Since 2010 the number of self-employed workers is up by over half a million people – a rise of 14.2 per cent. But is it boom time for entrepreneurs? Or are people branching out for themselves out of fear of another downturn?
A new study of online business sentiment by eBay suggests small business owners are spreading their bets when it comes to their finances against a still uncertain economic backdrop.
Of the eBay and other online business surveyed by YouGov, over half said they have additional sources of income or side businesses, heralding a new breed of ‘DISCO’ entrepreneurs (Double Income Small Companies).
With a quarter of small business owners making the shift to diversify their income in the past 12 months – up 7 per cent on the year before – these stats signal a clear sense of economic unease among Britain’s small business community when coupled with official data suggesting that the average income from self-employment has fallen by 22 per cent since 2008/09.
Tanya Lawler, VP of eBay in the UK, says that SMEs are rising to this challenge: “We are seeing more and more smaller entrepreneurs pulling out all the stops to achieve success. In fact, in the last five years the number of SMEs selling on eBay in the UK has grown by 61% to over 200,000 today.
“These businesses range from micro-businesses and DISCO homepreneurs through to businesses like Thingimijigs, which started with just an eBay account, £200 and a kitchen table and now sell branded gifts and accessories for kids globally from a purpose built facility. These diverse businesses are vital to the UK because they are the engine of our growth at home and abroad, with more than 4 in 5 SMEs on eBay in the UK selling internationally.
“Policy makers need to do more to understand this important and growing section of the economy.”
Outside of their primary online business, 36% have one other source of income, 16 per cent have two sources, one in twenty have three or four additional sources of revenue.
One such business owner is 32 year old Sanjay Aggarwal, the founder of Spice Kitchen, an online artisan food business run from the family home in Birmingham.
Since setting up on eBay in 2013, Spice Kitchen now processes up to 50 orders a day from more than 2,000 customers. But Sanjay continues to operate his own recruitment business alongside. He said:
“Running two businesses at the same time has its challenges. I changed the market I recruit in at the same time as starting Spice Kitchen to allow me to work from home more, so I can run both businesses simultaneously. I am constantly switching between both companies during the day and sorting out social media in the evening for Spice Kitchen.”
Another eBay business owner diversifying their income is the 27 year old founder of Nail Nation UK, Adam Kirby.
Adam combines running Nail Nation with his full time accountancy job. He said: “It’s tough to fit everything in. My wife helps a lot with the business and I get up at 4.30am to organise deliveries before commuting to my office job. Long term, we want to save enough money to open another business. In Nail Nation’s first five months of trading we made around £60,000. 2015 is going to be a really exciting year.”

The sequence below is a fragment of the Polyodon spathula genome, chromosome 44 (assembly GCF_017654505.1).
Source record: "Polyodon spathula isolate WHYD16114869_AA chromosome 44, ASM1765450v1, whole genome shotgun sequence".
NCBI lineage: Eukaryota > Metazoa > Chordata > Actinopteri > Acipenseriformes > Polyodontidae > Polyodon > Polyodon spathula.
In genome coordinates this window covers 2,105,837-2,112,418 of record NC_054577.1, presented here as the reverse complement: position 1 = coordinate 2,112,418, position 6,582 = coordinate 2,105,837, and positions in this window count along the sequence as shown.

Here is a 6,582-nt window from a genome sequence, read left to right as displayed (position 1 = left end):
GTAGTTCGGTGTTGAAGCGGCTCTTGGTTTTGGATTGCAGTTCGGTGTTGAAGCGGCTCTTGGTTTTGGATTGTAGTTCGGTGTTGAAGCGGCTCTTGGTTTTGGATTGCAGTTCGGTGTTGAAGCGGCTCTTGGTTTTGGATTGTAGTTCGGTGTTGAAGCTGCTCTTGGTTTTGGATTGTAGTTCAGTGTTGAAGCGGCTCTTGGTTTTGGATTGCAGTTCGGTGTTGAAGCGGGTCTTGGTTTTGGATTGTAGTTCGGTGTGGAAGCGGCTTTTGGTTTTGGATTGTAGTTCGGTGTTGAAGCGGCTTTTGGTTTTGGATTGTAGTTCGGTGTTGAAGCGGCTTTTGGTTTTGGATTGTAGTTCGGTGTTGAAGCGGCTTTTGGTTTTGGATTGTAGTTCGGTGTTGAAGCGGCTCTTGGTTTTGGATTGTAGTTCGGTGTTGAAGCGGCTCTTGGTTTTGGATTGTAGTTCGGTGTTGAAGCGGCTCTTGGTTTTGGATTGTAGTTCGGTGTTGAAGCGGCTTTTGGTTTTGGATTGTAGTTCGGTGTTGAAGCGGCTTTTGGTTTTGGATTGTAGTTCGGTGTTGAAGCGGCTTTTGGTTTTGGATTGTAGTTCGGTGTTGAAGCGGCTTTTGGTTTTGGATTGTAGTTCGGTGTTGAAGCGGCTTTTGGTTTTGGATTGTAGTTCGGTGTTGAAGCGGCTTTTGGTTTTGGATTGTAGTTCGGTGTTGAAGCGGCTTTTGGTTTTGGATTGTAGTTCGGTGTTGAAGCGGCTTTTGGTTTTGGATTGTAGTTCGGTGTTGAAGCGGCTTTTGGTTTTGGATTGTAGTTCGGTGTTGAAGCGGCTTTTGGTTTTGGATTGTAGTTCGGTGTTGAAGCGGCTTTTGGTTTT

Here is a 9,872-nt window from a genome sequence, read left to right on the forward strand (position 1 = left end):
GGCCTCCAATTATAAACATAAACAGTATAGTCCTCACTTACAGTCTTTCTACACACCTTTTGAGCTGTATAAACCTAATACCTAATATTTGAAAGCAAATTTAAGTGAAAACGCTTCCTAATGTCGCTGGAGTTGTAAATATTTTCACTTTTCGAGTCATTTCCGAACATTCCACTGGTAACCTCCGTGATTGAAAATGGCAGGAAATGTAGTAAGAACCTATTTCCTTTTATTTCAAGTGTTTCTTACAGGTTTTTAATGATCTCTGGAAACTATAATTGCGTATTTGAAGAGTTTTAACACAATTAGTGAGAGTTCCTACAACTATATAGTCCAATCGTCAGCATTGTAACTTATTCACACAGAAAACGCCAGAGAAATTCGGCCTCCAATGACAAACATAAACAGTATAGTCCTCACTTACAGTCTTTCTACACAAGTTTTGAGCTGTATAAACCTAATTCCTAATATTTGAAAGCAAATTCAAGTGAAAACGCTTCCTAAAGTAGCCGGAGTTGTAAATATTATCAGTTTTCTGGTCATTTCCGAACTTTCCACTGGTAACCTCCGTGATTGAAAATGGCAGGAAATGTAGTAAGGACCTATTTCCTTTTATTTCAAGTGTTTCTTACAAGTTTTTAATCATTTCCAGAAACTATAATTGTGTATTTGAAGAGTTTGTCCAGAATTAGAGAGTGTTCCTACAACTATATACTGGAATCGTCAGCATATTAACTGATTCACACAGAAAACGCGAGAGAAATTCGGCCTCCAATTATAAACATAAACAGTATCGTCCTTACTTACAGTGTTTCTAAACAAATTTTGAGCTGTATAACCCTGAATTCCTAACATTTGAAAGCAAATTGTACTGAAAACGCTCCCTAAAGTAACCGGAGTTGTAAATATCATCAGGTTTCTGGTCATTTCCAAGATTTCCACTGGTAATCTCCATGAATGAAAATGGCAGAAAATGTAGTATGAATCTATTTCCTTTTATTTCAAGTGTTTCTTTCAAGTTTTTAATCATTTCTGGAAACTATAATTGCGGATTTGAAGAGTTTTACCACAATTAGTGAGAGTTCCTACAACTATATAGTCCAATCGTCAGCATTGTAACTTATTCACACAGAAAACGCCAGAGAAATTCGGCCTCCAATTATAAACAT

Chris Goodfellow meets Sanjay Aggarwal, who runs Spice Kitchen with his mother and father, and finds out more about the food business that started as a family chat over dinner.
Spice Kitchen’s home ground, roasted and mixed spice sales weren’t meant to grow into a full-time food business. The idea was cooked up over Christmas dinner to take advantage of the matriarch of the family’s food expertise; to provide mum with a way to take advantage of her in-depth knowledge of Indian cuisine and something to do in her retirement.
Instead, Spice Kitchen grew into a 50-order-a-day artisan food business in its first year, leading to major re-modeling of the family home.
The spice mixes are based on recipes used in the founders’ home cooking and passed down through the generations, such as garam masala, a traditional hot spice blend with 10-12 ingredients, related cooking tools and accessories.
It’s made up of a mum, dad and son team. “It was only meant to be selling a few spices online and to keep my mum busy,” says Sanjay Aggarwal son and founder. “We’re completely blown away at how much demand there is.”
The rapid growth started in the run-up to Spice Kitchen’s first Christmas, when orders grew 10-fold in a short period of time.
The family home was adapted to ensure production and warehousing can be carried out effectively and the demand could be met. This meant incorporating traditional tools with modern day roasting and packaging equipment, and lots of clever storage techniques.
“We’ve converted a large room into a spice lab or larder, we’ve got tons of spices in there. We have a 100-year-old spice grinder that’s been in our family for a long time and some very traditional African pestle and mortars. It’s an antique store. On top of that we’ve complimented it with commercial grinding equipment that we need to process blend and roast; Walter White from Breaking Bad would be pretty impressed with the setup we’ve created.”
Getting the licenses to produce the products at home wasn’t an onerous exercise, according to Aggarwal, although he noted that if the company started selling to supermarkets there would be additional requirements.